I stopped using Break Free after they changed the formula a few years back.

I now use FP10 (from the gun store) or a synthetic oil labled "Skate Lube" that I get from the sporting goods section of Wal-Mart.

I just picked up a new grease and oil set from the automotive section of Wal-Mart (by the JB Weld and such) called "X-1R." I will be trying it on my guns this week and will test it on a few knives as well. I'll keep ya posted.

For years I used BreakFree CLP, until I found Sentry's Solutions TufGlide. I usually apply one drop to each side of the pivot, then repeat that a day later. Once it's dried, it works as well, or better, than anything else I've tried, and, since it's dry, there is nothing to act as a gunk magnet.

One thing I really like about it is that it is thin enough to easily penetrate the tightest pivots. BreakFree took a while to get worked it.

I'm planning on getting the Armorer's Kit and give it a try on my firearms.

One of the, well, let's say left-field reasons I like TufCloth and TufGlide is the smell. It just smells like something that belongs on a knife!


Knowledge without understanding is knowledge wasted.
Understanding without knowledge is a rare gift - but not an impossibility.
For the impossible is always possible through faith. - Bathroom graffiti, gas station, Grey, TN, Dec, 1988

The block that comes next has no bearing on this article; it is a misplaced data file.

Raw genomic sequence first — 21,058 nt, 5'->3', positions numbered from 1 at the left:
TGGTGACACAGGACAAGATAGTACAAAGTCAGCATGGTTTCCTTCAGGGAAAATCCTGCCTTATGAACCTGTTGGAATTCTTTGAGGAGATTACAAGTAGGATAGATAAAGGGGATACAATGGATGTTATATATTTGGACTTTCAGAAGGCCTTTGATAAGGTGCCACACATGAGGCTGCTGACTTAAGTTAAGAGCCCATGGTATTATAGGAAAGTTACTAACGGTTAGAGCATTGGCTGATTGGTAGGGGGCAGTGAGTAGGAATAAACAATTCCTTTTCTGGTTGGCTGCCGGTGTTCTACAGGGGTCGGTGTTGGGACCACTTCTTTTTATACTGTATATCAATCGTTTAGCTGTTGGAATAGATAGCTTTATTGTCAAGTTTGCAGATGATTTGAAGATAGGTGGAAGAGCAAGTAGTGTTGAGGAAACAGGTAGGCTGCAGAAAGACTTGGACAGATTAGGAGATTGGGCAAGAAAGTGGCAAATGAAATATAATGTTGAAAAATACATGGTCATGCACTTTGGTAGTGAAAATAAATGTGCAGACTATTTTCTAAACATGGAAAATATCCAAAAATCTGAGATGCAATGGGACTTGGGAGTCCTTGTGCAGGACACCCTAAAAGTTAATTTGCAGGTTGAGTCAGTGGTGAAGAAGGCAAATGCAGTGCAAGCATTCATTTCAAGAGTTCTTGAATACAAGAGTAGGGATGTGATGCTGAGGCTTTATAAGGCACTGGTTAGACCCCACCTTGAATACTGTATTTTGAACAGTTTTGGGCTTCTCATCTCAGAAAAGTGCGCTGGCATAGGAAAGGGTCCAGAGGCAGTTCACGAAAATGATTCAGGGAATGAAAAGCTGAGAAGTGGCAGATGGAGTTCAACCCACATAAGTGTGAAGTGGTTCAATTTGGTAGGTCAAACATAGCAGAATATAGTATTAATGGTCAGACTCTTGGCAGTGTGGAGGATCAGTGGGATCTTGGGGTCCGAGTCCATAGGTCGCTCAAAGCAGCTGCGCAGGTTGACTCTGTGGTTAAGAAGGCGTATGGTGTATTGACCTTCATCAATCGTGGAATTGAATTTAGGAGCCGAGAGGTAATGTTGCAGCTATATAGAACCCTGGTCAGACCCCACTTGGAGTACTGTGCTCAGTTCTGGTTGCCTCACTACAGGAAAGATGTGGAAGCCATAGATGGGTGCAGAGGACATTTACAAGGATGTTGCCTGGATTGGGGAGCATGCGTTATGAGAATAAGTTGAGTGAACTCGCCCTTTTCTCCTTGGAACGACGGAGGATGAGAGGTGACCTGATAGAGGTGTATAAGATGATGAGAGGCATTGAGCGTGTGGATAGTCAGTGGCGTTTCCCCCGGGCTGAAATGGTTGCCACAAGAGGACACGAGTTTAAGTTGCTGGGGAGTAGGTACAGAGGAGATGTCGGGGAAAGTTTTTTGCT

AKTI Member #A000831

[This message has been edited by Codeman (edited 21 September 1999).]
I have used Sentry Solutions for lubricating my knives and my Glock 34 without any problems whatsoever. Get both Tuf-Glide and Marine Tuf Cloth for your knives, and if you want to lubricate your gun, use the Armorer's kit along with Tuf-Glide. Another vote for Sentry Solutions!
I hear you loud and clear, Codeman.
And I thought I was the only one who likes the smell of Sentry's Tuf-Cloth and Tuf-Glide.

I use Tuf-Glide on my knives, specially on the pivot portion... and they work like a charm.

You convinced me.I am going to try Tuf-Glide.
The smell will be a bonus.I would be concerned about adding heat to an evaporative medium and melted wax.Seems like a good way to eliminate thos pesky eyebrows!

Tuf Glide works great on a variety of production and custom folders.

Plus, my wife swears that it smells like good bourbon (something she hates and I like!) another plus

I don't actually lubricate my knives with bourbon I merely use it as an aroma enhancer.

I haven't tried to dissolve paraffin in a solvent and using it as a lubricant. My lubricating demands aren't that high since I stopped carrying switchblades some years back. I'd also worry that any solvent that would dissolve wax would be likely to damage the finish if I got some on my knife grips. I've damaged knives in the past using solvents to clean dirty handles. Even alcohol can be a problem.
Speaking of waxes and white lightening I saw an ad somewhere (I think it may have been on the web) promoting WL for use as a knife lube. I think both using parafin shavings with care or an oil based lube would be superior to WL. I like it on the bike but not on the blade
If you do use it, remember the action will not stay so slippery after the solvent evaporates.